In August 1948 communists came with an idea to create a national Catholic Church. Because of the ceremonial and disciplinary differences between Roman Catholics and Greek Catholics they consequently started to sort out the “Greek Catholic issue”. They proposed “return” of Greek Catholics into Orthodox Church. In 1946, a so-called “sobor” (council) took place in Lvov, western Ukraine. Here, union with Rome was abolished and a return of Greek Catholics to the belief of their ancestors, to Orthodox Church was proclaimed. Since the standpoints and acts of Russian communists were authoritative for Slovak communists, similar procedure was chosen in Slovakia as well. After the Russian Orthodox Church delegation visit to Czechoslovakia (whose aim was to prepare fusion of Greek Catholic and Orthodox church in Slovakia), this political plan was given a name Action P. On April 28, 1950, sobor (council) of Greek Catholics with participation of Greek Catholic delegates appointed by state power took place in Prešov. It made a decision on abolition of Uzhorod Union from 1646, separation from Rome and return to “father” Orthodox Church. At the same time it addressed Orthodox Patriarch of Moscow and whole Russia to accept it under his church jurisdiction. On May 27, the Exarch of The Orthodox Church in Czechoslovakia – Jelefterij, received a letter from the State Office for Church Affairs. The letter acknowledges the legitimacy of decisions taken by Prešov sobor. From the point of view of state power Greek Catholic church ceased to exist in Slovakia. Greek Catholic clergy, who refused to enter Orthodox Church had to give up cleric profession. In most cases they were interned and later on transferred to Czech-German border region to work in agriculture or blue-collar jobs. The two Greek Catholic bishops were convicted of seditious activities and sentenced to prison for a long-lasting period.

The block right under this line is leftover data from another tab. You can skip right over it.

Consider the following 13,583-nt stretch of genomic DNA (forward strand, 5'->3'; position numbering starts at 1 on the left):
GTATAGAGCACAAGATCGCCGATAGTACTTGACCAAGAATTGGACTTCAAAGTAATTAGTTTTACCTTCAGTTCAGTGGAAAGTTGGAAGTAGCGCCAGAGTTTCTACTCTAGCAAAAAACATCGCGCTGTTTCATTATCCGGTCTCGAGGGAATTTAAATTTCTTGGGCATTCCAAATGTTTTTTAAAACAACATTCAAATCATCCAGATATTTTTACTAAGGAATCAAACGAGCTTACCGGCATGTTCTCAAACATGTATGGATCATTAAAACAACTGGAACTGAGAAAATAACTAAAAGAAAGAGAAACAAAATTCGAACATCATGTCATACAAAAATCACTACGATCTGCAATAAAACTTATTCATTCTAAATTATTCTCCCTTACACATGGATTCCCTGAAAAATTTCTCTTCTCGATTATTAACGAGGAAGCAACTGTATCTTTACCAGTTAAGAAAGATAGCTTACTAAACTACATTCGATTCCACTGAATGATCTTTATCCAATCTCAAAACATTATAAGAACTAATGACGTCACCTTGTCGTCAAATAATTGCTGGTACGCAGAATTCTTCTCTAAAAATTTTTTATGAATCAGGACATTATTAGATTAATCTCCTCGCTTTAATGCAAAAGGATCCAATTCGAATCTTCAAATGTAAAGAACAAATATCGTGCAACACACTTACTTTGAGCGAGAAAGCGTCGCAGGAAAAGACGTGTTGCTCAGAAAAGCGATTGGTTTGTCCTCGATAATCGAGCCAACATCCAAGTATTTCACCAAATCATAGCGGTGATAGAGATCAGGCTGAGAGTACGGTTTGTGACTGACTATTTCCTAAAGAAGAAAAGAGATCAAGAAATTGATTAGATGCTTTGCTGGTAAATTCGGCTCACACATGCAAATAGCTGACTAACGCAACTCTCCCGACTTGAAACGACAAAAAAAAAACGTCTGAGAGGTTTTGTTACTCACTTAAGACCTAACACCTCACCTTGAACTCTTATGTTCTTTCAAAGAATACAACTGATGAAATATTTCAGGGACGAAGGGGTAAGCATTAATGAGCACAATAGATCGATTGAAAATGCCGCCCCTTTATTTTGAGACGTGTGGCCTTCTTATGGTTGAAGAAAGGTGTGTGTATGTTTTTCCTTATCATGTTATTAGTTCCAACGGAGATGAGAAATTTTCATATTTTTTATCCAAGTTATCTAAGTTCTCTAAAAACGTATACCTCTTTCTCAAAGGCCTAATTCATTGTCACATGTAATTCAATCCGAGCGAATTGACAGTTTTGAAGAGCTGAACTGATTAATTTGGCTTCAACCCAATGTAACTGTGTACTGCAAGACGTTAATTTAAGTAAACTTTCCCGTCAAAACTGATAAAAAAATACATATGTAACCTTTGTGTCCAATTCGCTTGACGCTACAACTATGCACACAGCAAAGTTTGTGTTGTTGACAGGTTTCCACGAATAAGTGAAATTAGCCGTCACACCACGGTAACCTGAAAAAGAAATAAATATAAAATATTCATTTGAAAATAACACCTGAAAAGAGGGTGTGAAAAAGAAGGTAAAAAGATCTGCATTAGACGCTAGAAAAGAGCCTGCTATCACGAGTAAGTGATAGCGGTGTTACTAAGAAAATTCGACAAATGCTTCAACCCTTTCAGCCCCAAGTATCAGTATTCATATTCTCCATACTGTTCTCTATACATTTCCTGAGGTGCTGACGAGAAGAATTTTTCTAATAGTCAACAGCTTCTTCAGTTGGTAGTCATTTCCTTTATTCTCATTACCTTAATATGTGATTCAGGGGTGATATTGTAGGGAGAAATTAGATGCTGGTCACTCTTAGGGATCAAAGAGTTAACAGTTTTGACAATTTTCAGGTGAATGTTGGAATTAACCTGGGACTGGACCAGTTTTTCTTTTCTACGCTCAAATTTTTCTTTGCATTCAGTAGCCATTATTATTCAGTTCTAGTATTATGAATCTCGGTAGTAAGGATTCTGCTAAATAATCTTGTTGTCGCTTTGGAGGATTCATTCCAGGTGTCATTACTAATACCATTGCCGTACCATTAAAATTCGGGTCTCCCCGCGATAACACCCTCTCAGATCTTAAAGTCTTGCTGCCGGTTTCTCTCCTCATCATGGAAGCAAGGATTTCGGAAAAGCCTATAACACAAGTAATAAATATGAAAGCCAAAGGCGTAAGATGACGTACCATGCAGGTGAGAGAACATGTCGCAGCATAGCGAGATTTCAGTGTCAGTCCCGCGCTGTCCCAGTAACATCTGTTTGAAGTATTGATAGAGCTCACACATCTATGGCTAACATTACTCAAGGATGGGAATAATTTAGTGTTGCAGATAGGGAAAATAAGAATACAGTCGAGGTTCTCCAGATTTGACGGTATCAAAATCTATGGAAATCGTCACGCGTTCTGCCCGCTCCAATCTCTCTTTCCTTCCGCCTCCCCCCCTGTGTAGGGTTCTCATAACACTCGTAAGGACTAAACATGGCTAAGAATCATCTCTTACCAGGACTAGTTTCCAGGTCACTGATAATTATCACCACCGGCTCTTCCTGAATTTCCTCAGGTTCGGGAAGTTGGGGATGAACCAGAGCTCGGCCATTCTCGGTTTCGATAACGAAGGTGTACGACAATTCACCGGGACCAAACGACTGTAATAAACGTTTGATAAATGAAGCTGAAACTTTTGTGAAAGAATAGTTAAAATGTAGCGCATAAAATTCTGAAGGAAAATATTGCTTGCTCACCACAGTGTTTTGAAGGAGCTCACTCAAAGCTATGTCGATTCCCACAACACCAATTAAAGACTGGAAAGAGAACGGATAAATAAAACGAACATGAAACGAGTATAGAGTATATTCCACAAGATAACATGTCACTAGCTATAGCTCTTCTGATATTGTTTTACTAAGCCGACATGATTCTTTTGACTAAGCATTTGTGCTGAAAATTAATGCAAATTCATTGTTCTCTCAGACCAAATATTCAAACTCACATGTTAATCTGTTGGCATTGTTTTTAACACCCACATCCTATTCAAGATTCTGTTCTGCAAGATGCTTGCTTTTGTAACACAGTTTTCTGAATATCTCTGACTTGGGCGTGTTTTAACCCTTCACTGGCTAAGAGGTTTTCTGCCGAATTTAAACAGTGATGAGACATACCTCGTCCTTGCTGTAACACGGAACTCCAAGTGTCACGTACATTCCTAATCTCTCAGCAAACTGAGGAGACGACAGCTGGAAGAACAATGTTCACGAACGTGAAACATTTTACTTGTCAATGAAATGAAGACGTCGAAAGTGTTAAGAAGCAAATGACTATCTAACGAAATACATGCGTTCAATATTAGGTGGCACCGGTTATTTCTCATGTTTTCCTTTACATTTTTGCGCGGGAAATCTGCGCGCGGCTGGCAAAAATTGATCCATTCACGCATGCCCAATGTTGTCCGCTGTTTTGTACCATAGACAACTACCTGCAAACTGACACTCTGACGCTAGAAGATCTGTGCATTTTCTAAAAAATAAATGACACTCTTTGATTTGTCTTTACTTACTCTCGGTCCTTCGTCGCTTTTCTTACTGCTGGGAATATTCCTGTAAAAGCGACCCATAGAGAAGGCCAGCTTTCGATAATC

Along with the Greek Catholic Church liquidation, monasteries and holy orders were closed down well. This came as the response to their significance within the Catholic Church and influence they had on the society.
At the break of March and April 1950, in an artificially constructed lawsuit against monastery and holy order representatives, monasteries were “revealed” as centers of sedition, where espionage is being organized, weapons collected and provocations are being prepared. Action K took place in the night from April 12 to 13, 1950. Security forces seized majority of monasteries and the monks were concentrated into detention camps. Even though massive security forces were put to operation, several sharp crashes appeared. Similar intervention against women’s holy orders followed as a part of Action R. Interned nuns and monks were first re-educated, afterwards transferred to work in factory productions, nuns especially to Czech border region to work in textile industry.